Digital goes much further than simply revenue growth through new products and services or embracing customer centricity. To be competitive amongst the digitally enabled companies of today, an organisation will require a radically lower cost base, a flatter structure and will have learned to behave more like a start-up.
Different market sectors will be affected in different ways at different times. Those with more digitally based products and services will be affected sooner. The media and entertainment sectors felt this over fifteen years ago when Napster, the illegal file sharing business, became the symbol of Digital disruption. Capital or asset intensive sectors such as mining and utilities will be affected more slowly but affected none-the-less.
Today we are dealing with the shift to mobile and embracing big data whilst avoiding the security hazards. But this is just the beginning. Drones, driverless vehicles and the Internet of Things are all on the near horizon. What is clear is that whilst the term ‘Digital’ will fall away over the coming years as our understanding of the challenges and solutions becomes more refined, a new global platform has emerged and it is here to stay.
What is so different about the Digital world we are moving into?
Distribution costs approach zero
Digital products and services can be distributed for a fraction of the cost of traditional delivery methods. Mobile apps can be rolled out for minimal cost and almost instantaneously. Whether a two day old start-up or a 200 year old company, the Digital distribution access and costs are the same.
Levelled playing field
There is a levelled playing field, which presents massive challenges for established players. Improving competitive position and gaining control of pricing through owning distribution is no longer an easy position to maintain once attained. The ease of new market entry massively increases customer choice and creates a real challenge in attracting and retaining customer attention. Differentiation comes through quality of experience. Market leaders focus on each and every customer touchpoint and the experience created in the interaction. For instance, Apple focuses on the ‘out of box’ experience before the Digital experience even begins. In the Digital age, every customer touchpoint counts.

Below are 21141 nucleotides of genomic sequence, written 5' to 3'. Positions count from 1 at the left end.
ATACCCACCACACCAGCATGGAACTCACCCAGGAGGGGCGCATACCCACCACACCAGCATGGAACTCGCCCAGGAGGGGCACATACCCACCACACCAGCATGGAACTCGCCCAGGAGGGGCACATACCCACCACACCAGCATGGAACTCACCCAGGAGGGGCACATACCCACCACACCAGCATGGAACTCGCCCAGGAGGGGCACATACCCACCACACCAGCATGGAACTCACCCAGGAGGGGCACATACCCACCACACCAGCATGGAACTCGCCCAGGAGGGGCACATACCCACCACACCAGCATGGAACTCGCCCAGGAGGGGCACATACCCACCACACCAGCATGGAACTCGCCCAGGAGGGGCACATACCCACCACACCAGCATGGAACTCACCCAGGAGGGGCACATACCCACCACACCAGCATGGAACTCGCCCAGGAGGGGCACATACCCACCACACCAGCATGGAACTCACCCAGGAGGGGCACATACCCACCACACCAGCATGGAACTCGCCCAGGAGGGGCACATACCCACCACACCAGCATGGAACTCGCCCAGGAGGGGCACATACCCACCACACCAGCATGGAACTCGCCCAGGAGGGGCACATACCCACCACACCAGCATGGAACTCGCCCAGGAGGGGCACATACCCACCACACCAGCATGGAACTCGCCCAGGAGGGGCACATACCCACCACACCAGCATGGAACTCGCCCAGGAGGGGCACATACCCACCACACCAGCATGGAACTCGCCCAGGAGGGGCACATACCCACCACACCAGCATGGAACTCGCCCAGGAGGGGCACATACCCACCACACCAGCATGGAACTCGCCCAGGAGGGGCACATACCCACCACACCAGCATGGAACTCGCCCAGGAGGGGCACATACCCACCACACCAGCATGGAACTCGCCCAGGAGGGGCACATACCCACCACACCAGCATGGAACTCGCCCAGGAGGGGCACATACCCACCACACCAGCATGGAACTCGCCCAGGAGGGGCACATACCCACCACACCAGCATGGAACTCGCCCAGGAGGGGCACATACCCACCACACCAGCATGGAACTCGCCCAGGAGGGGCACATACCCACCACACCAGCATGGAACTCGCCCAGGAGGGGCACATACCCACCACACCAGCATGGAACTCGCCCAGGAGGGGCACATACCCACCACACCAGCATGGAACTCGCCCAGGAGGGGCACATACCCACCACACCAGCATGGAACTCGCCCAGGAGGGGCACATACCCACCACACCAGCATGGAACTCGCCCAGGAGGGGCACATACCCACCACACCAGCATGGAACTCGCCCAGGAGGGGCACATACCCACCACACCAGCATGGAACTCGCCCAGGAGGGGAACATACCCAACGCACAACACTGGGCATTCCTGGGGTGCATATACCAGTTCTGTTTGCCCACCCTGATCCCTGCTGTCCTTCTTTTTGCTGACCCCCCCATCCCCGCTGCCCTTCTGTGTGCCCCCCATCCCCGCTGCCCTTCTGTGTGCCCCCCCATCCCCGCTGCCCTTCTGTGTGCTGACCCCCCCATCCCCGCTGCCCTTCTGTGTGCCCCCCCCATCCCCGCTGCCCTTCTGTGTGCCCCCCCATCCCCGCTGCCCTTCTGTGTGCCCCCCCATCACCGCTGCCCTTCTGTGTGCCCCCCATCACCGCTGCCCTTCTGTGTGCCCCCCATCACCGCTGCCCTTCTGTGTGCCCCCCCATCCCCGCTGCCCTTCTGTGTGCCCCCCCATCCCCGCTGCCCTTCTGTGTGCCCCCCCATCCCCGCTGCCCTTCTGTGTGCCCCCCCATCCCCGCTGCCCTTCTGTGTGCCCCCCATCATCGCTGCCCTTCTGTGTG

Resource availability is almost limitless
For start-ups, the benefits of this are huge. Previously, new businesses had significant capital costs for things like property and new IT systems. Now, people can collaborate remotely to begin with and high-quality services can be procured via the cloud. Sophisticated line-of-business applications such as CRM, HR and Finance applications that used to take weeks and months to bring online can now be procured in minutes by anyone with a credit card and for just a few pounds per user per month. New types of collaboration tools and platforms allow teams to work more flexibly both in terms of location but also in terms of working patterns. Rather than taking on a worker full time, start-ups can gain access to vital skills and experience by employing workers part time or getting more commodity tasks completed through one of the increasingly capable online freelancer marketplaces. The massive improvements in flexibility in accessing resources not only makes starting up a new business easier but also transforms the approach to product R&D for established businesses. The ability to create and market test a new product for a fraction of the cost lowers the risks and permits a more experimental approach. Now, rapid and frequent customer feedback can be an integral part of the process. In the Digital age, everyone’s a start-up.
Changing the dynamics of markets and competition forever
The new global Digital platform has unique characteristics that have changed the dynamic of markets and competition forever. For most markets, change has already become the new norm. For those being affected by Digital, disruption is going be a constant companion for many years to come, as the current operating models are broken down and formed anew. Some will adapt, some will fail or break apart and new power houses will emerge.
Our next insight will look at how you can realise the potential of Digital within your organisation.